Local livestock group purchased 20 acres of land and the first Sandwich Fair was held in September.


Improvements were made that included a large dining hall, a regulation racetrack, horse barns, exhibit buildings, and a grandstand.


During this decade, attendance grew to over 22,000. Sandwich residents were encouraged to have the city “looking nice” to give a good opinion.


Entertainment included automobile and motorcycle races, flying machines, and high-wire acts. A manure spreader displayed by Sandwich Mfg. Co. was a popular exhibit.


Electricity to the grounds made it possible for the fair to continue into the night. Some years there were fireworks every night. Fairgoers competed in horseshoes and ballgames.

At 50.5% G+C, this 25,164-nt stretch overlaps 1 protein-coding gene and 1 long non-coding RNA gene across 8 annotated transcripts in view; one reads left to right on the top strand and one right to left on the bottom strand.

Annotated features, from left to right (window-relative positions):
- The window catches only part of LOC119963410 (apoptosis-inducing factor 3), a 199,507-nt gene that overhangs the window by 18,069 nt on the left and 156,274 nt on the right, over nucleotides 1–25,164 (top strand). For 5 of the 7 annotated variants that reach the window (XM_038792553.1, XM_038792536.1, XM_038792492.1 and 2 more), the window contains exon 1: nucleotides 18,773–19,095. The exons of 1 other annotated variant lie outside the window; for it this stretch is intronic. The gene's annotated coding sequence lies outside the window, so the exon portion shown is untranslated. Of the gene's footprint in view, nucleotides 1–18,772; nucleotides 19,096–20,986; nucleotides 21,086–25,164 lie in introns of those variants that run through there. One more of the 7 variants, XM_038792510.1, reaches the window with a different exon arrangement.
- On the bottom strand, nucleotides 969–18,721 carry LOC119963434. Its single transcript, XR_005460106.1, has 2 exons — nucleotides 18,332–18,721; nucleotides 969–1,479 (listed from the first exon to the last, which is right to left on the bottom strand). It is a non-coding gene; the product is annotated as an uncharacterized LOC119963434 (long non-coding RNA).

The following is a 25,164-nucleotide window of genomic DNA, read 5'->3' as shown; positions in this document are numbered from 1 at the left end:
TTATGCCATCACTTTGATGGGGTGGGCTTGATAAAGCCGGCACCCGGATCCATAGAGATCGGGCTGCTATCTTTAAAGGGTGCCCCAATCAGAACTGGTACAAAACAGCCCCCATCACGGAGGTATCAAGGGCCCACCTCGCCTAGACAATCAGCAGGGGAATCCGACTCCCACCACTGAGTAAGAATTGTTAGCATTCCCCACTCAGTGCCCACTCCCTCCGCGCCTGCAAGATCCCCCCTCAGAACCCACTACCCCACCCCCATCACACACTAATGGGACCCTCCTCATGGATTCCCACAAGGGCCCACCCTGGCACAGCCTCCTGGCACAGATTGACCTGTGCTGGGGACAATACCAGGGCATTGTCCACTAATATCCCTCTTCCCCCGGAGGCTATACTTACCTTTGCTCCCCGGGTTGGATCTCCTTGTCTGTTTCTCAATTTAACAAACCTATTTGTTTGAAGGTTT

For the first time, commercial exhibitors paid for a space. Hard times resulted in smaller crowds at the fair. For the 50th Anniversary in 1937, buildings were painted white and “put in first-class” shape.


Visitors were entertained with a three-ring circus and vaudeville performers. Special exhibits were Victory Gardens and camera club photos. Poultry shows for the entire U.S. were suspended by Dept. of Agriculture.


Rides were 9 cents on Children’s Day; gate admission was 60 cents; a season ticket was $2. Improvements included a new midway with lighting and improved women’s restrooms.


Fay’s chicken and pork chop BBQ was introduced. Attendance increased when hundreds came on Burlington steam train excursion from Chicago on Saturday and Sunday; round trip fare was $4.65.


Racing ostriches returned to entertain the crowds. The decade saw record attendances of near 136,000.